From 1987 through 1992, only two teams won the American League West--the Minnesota Twins and the Oakland Athletics. In those six years, the two teams combined for five AL pennants and three World Series titles.
As often happens when two successful teams compete in the same era for the same titles, a rivalry develops. In those days, I considered the Twins to be the A's biggest rival.
As an A's fan, I grew to despise everything about the Twins. You name it, I hated it. I hated the Metrodome. There was nothing redeeming about it--the roof where pop flies got lost into triples, the turf that took a grounder to second base and turned it into an inside the park homer. I hated that bad architecture had turned baseball into some other sport altogether. I hated that they played indoors. I hated that the used air conditioners to cheat. I hated the artificially amplified noise. I hated the shrill voice of Bob Casey, the PA announcer. I hated Kent Hrbek's cockiness. I hated Gary Gaetti when he was a selfish jerk, and then I hated him when he found God and became all self-righteous. I hated Dan Gladden's hustlier-than-thou attitude. I hated Frank Viola's mustache. I especially hated Greg Gagne, who sucked against everybody except, it seemed, the A's. Gagne just really irritated the heck out of me. If I had to make an all-time all-annoying team, Greg Gagne would be my shortstop. If fact, name any player on the Twins in those days, and I could find some reason to hate him.
Except Kirby Puckett.
It was just impossible to not like the guy. I hated the Twins, but I loved Kirby Puckett. I couldn't help it. He was just too much fun to watch.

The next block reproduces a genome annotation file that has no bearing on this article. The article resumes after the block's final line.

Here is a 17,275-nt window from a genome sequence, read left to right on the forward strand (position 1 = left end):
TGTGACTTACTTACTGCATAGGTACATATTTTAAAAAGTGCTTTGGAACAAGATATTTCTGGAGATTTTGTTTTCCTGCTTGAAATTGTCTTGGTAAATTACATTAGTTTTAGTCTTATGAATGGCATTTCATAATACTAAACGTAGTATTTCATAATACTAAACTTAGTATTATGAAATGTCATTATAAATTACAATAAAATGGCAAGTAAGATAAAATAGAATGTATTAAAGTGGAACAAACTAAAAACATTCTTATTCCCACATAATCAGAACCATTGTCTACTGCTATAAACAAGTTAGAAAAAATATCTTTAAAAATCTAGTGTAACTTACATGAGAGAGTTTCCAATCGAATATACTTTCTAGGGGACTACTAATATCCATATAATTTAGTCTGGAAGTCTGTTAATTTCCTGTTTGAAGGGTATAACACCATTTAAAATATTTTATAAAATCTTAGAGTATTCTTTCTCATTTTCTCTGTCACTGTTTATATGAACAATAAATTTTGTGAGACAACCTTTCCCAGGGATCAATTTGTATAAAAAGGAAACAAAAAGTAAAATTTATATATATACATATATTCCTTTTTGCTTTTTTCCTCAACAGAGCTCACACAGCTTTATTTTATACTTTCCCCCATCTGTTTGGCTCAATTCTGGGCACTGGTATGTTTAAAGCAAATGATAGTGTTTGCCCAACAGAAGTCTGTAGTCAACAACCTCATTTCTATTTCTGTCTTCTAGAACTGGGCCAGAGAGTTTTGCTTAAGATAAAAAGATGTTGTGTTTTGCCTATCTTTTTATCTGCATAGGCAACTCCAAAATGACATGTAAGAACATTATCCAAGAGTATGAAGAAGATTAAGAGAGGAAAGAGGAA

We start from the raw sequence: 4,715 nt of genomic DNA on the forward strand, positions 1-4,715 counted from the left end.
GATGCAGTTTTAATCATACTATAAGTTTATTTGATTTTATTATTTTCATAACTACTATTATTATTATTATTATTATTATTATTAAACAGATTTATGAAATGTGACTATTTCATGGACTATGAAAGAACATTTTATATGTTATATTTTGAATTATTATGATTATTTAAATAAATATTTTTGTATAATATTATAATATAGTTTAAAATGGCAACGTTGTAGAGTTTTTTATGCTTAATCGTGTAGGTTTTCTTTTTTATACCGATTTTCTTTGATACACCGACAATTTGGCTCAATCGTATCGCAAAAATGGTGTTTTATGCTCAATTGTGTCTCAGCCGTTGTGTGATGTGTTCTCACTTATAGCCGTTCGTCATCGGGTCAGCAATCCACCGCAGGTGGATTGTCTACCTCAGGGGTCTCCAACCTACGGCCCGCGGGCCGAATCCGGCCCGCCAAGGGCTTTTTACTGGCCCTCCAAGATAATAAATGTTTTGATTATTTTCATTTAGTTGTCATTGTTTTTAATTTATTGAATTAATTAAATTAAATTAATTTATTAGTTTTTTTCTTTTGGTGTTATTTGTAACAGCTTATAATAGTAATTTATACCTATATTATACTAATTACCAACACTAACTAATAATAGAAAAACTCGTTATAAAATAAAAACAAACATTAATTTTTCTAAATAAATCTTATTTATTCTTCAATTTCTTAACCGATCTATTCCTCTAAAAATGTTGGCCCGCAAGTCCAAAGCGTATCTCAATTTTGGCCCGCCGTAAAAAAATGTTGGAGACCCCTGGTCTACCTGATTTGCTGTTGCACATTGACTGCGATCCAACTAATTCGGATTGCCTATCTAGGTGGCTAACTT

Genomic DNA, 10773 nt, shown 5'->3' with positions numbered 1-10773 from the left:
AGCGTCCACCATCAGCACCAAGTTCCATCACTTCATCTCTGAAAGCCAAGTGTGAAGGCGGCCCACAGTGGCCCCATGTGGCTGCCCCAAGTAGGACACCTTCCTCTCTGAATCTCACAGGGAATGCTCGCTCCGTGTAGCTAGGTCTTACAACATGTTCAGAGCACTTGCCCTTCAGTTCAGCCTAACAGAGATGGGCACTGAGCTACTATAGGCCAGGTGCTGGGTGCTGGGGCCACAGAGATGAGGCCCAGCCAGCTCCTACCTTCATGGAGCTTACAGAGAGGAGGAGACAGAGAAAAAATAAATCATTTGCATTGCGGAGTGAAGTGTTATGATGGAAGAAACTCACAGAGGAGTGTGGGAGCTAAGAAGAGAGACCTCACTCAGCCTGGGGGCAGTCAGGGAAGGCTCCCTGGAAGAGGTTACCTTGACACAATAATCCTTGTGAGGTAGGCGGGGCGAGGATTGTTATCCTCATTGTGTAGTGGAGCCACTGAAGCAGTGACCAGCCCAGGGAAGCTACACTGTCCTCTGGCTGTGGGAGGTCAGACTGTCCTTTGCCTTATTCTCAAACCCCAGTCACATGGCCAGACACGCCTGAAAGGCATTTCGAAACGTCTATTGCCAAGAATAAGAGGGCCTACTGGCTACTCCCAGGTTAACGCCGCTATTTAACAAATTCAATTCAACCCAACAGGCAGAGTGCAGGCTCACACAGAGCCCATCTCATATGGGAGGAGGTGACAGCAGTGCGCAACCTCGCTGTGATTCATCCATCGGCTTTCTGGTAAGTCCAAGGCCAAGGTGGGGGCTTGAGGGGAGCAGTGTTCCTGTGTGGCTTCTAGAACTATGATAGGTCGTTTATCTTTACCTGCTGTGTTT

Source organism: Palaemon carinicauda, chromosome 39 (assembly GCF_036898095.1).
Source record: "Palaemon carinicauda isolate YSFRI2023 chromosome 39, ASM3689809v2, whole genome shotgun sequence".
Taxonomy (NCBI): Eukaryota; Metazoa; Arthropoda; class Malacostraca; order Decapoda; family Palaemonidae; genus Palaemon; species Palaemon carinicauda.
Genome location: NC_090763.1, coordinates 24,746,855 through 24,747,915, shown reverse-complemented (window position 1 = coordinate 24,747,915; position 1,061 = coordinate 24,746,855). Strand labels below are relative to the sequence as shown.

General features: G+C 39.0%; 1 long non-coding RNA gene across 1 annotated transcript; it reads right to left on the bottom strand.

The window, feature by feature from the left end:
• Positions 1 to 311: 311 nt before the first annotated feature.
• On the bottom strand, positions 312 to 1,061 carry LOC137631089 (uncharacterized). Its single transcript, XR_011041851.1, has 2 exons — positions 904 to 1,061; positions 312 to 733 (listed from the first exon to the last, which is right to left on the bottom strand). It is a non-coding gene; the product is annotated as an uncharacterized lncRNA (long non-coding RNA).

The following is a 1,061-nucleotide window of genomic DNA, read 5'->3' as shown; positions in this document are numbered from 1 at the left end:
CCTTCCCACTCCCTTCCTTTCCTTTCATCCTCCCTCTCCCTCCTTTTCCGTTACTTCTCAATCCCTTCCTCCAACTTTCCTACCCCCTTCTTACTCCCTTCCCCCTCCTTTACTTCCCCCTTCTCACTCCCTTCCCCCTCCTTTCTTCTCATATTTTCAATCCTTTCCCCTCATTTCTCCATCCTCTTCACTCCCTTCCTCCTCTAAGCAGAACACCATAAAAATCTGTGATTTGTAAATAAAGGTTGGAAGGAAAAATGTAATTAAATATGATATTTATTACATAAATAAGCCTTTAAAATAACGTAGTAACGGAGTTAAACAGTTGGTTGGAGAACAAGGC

Any player--any person--that has any success in life uses some combination of positive attributes to reach their success. Some players thrive on an inner calm. Some players thrive on discipline, some on a channeled anger, some on determination, some on grit, some on hustle, some on pure God-given talent.
More than any player I've ever seen, Kirby Puckett thrived on joy. This joy, the pure joy of playing baseball, was absolutely contagious, even if you despised the team he was playing. The value of his numbers alone didn't put him into the Hall of Fame. It was the value of the joy he brought to the fans that put him over the top.
There was a dark side to that joy, which came out later, after his career ended. His last few years seemed unbearably sad, as if perhaps he simply could not bear to live without the joy of playing baseball.
And now, sadly, Kirby Puckett has passed away. But perhaps, if we think back beyond the sadness, we can hold in our memory a smile, a laugh, and know that the joy that he brought to us will never die.